I am old enough now to have seen a significant arc of attitude regarding antibiotic use. Our attitude. Public attitude. Government attitude. At one time, antibiotic use would have been a very quick decision for me or my clients. Problem?… Solution! But the landscape is different today, and for several valid reasons. If we are to maintain our trajectory for becoming the farms of tomorrow, our attitudes and actions must be ready to navigate this new terrain.
Antibiotic resistance existed long before the discovery of penicillin in 1928. In the constant and eternal microscopic tug-of-war, genes for antibiotic resistance have been around as long as bacteria have been around. As this balancing act plays out, the more pressure you put on bacteria, the more they deploy defensive measures. So, what is the right way to apply this “pressure” to achieve good results and maintain our tools’ usefulness, as well as satisfying our customers’ concerns?
Differences in Antibiotic Use
From a 1,000 foot viewpoint, it is apparent that some producers use more antibiotics than others. What accounts for this difference? Firstly and most significantly, some pigs are sicker than others and antibiotic use is vital to improving those animals’ health and well-being. Additionally, our habits can be hard to break. There are many times when we reach for an antibiotic solution when none is needed, because that is what we’ve always done. This is just human nature and requires self-awareness to overcome. But focusing on the first reason, we should consider why some pigs are sicker than others.
Some pigs may have had a rough start or carry disease baggage with them at weaning. If the sow unit is chronically affected by PRRS, SIV, Mycoplasma, A. suis, Strep suis, GPS (formerly H parasuis), E coli, Salmonella or other pathogens, then your pigs will inherit these. Others have also spoken more extensively on the importance of having a “clean” pig source. Suffice it to say that along with an older wean age (24 days vs. 20 days), can make all the difference in the world. I would consider weaned pig health to be the single most important determinant of performance and antibiotic use. If you have a viral endemic pig source, you need to determine how to get out.
Even a good pig can go bad if the care and environment are not adequate or they encounter new pathogens as they grow. Dangerous neighborhoods, with lots of other pigs and poor biosecurity generally mean a growing pig will stumble through life spending a fair bit of energy recovering from illness. And farmers usually increase their antibiotic use as a result.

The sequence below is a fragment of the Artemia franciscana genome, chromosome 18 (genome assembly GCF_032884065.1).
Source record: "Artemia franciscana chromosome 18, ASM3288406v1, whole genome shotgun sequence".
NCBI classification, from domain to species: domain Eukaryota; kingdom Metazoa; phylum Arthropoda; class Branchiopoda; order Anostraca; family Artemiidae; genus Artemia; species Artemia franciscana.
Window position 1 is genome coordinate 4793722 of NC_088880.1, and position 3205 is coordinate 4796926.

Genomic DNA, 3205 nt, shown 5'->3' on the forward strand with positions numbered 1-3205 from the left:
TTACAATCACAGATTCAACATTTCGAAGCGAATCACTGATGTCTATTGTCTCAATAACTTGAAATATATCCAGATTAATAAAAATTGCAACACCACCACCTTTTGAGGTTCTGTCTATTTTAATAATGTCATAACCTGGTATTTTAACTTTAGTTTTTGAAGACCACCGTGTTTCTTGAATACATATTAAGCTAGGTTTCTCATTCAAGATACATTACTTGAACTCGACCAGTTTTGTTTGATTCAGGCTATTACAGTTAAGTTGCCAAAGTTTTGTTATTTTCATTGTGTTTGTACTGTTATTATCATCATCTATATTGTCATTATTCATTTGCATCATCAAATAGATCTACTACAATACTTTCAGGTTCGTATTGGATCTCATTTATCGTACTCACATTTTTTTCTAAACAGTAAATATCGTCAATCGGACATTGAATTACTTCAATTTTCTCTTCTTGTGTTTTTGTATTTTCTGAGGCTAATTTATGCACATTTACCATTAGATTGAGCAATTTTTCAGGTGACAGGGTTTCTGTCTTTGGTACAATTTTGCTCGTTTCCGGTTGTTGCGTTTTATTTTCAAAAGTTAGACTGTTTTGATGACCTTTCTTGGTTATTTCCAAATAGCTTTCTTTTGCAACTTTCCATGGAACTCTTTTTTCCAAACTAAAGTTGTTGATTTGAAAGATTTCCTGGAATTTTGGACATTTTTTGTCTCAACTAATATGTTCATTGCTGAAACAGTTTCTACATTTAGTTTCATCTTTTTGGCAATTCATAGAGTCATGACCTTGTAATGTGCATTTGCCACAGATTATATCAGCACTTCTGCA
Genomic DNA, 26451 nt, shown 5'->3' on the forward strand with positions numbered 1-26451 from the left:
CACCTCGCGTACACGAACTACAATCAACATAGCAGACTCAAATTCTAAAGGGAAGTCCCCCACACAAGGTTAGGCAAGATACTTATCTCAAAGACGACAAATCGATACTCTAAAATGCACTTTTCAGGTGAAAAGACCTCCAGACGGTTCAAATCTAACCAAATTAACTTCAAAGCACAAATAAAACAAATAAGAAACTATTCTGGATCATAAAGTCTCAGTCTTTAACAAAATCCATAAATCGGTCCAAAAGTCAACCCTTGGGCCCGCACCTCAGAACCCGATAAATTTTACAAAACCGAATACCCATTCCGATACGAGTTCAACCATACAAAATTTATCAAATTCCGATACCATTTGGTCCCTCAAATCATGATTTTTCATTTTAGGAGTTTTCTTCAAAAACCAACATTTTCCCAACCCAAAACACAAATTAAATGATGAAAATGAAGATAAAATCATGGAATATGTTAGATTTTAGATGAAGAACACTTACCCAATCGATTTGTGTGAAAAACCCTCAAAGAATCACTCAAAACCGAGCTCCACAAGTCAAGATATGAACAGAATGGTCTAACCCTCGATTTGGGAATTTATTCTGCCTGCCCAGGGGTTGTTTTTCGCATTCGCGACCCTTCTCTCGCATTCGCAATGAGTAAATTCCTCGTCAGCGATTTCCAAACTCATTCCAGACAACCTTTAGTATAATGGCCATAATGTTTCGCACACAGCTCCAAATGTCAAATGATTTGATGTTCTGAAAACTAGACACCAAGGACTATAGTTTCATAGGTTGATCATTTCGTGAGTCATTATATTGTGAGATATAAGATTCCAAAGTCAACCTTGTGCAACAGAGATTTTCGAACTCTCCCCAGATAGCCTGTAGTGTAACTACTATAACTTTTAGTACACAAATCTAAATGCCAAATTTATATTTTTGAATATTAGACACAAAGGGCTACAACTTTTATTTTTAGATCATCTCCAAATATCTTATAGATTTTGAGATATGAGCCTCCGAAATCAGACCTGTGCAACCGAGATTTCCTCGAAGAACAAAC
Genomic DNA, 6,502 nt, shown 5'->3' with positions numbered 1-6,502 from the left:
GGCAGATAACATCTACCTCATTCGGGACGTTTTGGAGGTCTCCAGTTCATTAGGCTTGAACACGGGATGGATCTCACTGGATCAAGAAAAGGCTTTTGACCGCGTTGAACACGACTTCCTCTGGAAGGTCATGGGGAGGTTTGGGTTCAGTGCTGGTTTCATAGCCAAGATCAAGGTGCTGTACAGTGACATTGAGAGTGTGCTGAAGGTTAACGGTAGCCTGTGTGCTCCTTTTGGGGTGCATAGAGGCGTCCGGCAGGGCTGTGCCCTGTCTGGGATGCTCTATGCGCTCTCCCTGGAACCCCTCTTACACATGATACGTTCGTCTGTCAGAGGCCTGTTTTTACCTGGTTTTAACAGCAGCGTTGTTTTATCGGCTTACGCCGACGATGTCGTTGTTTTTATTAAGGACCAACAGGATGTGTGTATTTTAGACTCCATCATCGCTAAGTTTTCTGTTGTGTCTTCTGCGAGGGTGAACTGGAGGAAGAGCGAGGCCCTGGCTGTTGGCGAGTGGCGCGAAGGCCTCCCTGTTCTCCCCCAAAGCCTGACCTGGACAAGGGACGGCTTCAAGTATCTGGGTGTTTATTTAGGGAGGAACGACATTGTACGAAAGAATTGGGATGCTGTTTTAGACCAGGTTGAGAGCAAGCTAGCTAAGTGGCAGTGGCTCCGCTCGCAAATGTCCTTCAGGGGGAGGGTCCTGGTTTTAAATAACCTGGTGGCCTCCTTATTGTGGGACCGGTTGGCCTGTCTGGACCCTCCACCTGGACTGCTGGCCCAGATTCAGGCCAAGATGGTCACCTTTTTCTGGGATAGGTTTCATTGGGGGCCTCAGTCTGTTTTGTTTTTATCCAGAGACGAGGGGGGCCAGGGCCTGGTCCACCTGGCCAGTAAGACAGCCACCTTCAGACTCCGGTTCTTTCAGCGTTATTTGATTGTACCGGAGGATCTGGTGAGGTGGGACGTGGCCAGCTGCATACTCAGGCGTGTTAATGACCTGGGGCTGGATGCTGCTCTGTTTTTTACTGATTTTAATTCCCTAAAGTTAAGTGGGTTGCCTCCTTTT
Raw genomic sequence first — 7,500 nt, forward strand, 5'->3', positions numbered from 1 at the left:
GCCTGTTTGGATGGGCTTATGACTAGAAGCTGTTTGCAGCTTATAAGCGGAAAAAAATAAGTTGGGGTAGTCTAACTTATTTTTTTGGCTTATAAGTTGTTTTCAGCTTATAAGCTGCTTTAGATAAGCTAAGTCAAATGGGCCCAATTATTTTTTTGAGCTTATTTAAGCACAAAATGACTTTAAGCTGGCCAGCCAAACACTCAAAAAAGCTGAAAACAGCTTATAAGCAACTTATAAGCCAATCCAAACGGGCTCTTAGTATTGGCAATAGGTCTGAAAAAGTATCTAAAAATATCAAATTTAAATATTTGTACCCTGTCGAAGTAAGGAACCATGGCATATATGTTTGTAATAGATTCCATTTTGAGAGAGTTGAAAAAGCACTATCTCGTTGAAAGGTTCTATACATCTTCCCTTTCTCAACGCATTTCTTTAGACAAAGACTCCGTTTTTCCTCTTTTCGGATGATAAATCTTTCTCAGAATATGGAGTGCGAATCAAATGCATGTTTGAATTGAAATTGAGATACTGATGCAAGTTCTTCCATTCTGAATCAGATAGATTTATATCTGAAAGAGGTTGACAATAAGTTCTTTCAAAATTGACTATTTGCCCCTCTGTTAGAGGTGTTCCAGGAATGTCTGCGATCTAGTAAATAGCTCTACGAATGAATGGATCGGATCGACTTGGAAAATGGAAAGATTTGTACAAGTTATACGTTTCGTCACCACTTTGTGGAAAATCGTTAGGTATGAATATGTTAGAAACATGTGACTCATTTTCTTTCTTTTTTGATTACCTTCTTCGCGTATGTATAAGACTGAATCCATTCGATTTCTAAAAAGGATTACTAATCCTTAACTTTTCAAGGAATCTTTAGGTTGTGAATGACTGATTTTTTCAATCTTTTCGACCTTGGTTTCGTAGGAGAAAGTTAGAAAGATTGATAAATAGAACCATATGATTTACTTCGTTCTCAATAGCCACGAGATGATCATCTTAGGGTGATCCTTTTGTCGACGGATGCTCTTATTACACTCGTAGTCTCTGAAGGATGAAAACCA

Besides rough origins, disease pressure and poor environment, immunity (or lack thereof) can play a significant role in antibiotic use. There is a bit of a trade-off here. Illeitis vaccination should result in less antibiotic to treat diarrhea. Mycoplasma vaccine should reduce the need for antibiotics to treat pneumonia. It’s not a perfect inverse relationship, but it definitely factors into antibiotic use. In those cases, we should be focused on prevention (vaccine) instead of treatment (antibiotics).
Importance of Managing Antibiotic Use
These factors explain the “why” of antibiotic use, but tell us nothing about making better decisions in our treatment plans. PIPESTONE recognized the growing importance of managing antibiotic use several years ago and developed PART, the Pipestone Antibiotic Resistance Tracker. This information can be useful to farmers (and veterinarians) in a few ways.
FDA Antibiotic Categories
All antibiotics are not the same, and they aren’t classified the same either. The FDA’s published list categorizes antibiotics as Critically Important, Highly Important or Not Important and some antibiotics are not even on their list. These categories are based on the importance of these antibiotics to treating human illnesses. The guidance has been, and continues to be that farmers and their veterinarians should use drugs with a lower classification as first option to protect the effectiveness for humans. For example, when treating Strep suis, both Excede and Pen-G would generally be effective. However, Excede is classified as “Critically Important” while Pen-G is classified as “Highly Important”. All other things being equal… use Pen-G. If you’re treating Illeitis, there are many effective options. Currently, Tylan is classified as “Critically Important” while Denagard is “Not Important”. Both work well for Illeitis. Following the algorithm, you’d go with Denagard. Factoring in at the edges, is clinical experience. Sometimes, drugs that should work just don’t. In those cases, your veterinarian should be giving you guidance on effective alternative treatment options.
As referred to earlier, packers are increasingly interested in your antibiotic use. This includes the classifications of antibiotics you use. Beyond simply reporting grams per pig, PART reports out the grams of each antibiotic as well as each FDA category.
Times have changed. We’re used to being incentivized for lower backfat. You hear the ask for Duroc-sired pigs and group-housed sows; and soon, pigs from farms where antibiotic use is planned, reviewed, appropriate and well-documented. A new health paradigm is emerging, where we’re looking for the pig that does more with less (including less antibiotics). To succeed, we will all need to be better students, better planners and better critical-thinkers. Even a stubborn old guy like me realizes this journey will make us better.
Article by: Dr. Spencer Wayne Veterinarian, Pipestone Veterinary Services